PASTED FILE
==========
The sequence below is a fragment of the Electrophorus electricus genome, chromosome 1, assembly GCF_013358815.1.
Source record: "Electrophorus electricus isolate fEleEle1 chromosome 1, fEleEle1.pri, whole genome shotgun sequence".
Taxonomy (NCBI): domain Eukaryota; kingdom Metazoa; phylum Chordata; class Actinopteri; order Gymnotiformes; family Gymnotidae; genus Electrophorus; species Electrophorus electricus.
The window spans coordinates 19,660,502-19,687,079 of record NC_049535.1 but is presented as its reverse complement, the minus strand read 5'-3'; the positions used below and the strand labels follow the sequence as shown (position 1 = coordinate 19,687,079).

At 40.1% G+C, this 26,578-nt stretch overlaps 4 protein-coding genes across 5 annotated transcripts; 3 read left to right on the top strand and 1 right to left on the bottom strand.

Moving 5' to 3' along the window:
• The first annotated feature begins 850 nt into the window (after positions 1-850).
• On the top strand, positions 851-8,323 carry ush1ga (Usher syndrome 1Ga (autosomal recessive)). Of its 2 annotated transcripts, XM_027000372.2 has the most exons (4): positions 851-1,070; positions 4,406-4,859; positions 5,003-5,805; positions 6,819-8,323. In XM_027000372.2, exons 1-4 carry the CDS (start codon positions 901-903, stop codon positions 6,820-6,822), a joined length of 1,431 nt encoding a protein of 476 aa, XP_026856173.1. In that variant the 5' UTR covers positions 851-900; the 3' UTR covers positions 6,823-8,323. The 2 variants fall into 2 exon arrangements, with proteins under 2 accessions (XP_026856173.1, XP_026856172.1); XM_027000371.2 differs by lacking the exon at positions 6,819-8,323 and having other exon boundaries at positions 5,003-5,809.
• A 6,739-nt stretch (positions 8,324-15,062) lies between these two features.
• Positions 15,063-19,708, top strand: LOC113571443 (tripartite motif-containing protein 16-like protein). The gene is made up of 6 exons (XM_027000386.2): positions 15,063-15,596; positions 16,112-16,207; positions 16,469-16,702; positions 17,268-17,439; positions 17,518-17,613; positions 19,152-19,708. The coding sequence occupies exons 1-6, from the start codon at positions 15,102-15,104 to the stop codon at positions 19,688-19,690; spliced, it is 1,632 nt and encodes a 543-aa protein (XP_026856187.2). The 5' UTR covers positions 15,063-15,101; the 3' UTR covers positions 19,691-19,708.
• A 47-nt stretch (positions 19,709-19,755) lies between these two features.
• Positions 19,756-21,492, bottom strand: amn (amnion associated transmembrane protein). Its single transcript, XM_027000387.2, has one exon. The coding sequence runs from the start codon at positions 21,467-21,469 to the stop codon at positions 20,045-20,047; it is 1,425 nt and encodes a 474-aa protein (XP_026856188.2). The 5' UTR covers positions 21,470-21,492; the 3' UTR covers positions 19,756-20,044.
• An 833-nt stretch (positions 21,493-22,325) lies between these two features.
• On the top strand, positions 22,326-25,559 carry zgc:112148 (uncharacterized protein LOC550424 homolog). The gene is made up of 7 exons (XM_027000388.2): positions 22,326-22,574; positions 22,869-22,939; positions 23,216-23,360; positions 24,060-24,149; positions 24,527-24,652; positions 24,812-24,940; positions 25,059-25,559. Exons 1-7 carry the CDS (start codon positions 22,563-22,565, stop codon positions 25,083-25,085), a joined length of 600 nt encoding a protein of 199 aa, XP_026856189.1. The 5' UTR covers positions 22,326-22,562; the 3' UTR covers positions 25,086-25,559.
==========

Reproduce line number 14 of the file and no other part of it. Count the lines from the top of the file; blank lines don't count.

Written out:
• On the top strand, positions 22,326-25,559 carry zgc:112148 (uncharacterized protein LOC550424 homolog). The gene is made up of 7 exons (XM_027000388.2): positions 22,326-22,574; positions 22,869-22,939; positions 23,216-23,360; positions 24,060-24,149; positions 24,527-24,652; positions 24,812-24,940; positions 25,059-25,559. Exons 1-7 carry the CDS (start codon positions 22,563-22,565, stop codon positions 25,083-25,085), a joined length of 600 nt encoding a protein of 199 aa, XP_026856189.1. The 5' UTR covers positions 22,326-22,562; the 3' UTR covers positions 25,086-25,559.